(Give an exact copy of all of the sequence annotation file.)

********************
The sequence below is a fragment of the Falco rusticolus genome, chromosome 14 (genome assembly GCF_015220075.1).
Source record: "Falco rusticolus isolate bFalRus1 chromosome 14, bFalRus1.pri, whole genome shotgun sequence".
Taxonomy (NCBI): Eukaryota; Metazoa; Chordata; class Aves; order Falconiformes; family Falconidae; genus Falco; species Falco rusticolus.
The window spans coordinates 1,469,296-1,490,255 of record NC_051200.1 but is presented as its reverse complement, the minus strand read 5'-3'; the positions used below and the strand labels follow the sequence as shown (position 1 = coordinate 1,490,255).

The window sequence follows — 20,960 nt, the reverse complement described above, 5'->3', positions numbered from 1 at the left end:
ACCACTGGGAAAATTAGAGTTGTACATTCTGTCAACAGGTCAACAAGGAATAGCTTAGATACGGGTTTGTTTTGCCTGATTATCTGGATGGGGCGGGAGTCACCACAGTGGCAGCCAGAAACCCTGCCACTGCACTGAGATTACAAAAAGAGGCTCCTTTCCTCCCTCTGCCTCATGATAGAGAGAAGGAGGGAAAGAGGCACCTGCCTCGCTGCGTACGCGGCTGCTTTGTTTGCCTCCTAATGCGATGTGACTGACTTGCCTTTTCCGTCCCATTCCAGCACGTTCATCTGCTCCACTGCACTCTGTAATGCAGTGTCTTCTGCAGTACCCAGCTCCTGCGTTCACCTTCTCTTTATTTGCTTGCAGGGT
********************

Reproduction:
The sequence below is a fragment of the Falco rusticolus genome, chromosome 14 (genome assembly GCF_015220075.1).
Source record: "Falco rusticolus isolate bFalRus1 chromosome 14, bFalRus1.pri, whole genome shotgun sequence".
Taxonomy (NCBI): Eukaryota; Metazoa; Chordata; class Aves; order Falconiformes; family Falconidae; genus Falco; species Falco rusticolus.
The window spans coordinates 1,469,296-1,490,255 of record NC_051200.1 but is presented as its reverse complement, the minus strand read 5'-3'; the positions used below and the strand labels follow the sequence as shown (position 1 = coordinate 1,490,255).

The window sequence follows — 20,960 nt, the reverse complement described above, 5'->3', positions numbered from 1 at the left end:
ACCACTGGGAAAATTAGAGTTGTACATTCTGTCAACAGGTCAACAAGGAATAGCTTAGATACGGGTTTGTTTTGCCTGATTATCTGGATGGGGCGGGAGTCACCACAGTGGCAGCCAGAAACCCTGCCACTGCACTGAGATTACAAAAAGAGGCTCCTTTCCTCCCTCTGCCTCATGATAGAGAGAAGGAGGGAAAGAGGCACCTGCCTCGCTGCGTACGCGGCTGCTTTGTTTGCCTCCTAATGCGATGTGACTGACTTGCCTTTTCCGTCCCATTCCAGCACGTTCATCTGCTCCACTGCACTCTGTAATGCAGTGTCTTCTGCAGTACCCAGCTCCTGCGTTCACCTTCTCTTTATTTGCTTGCAGGGT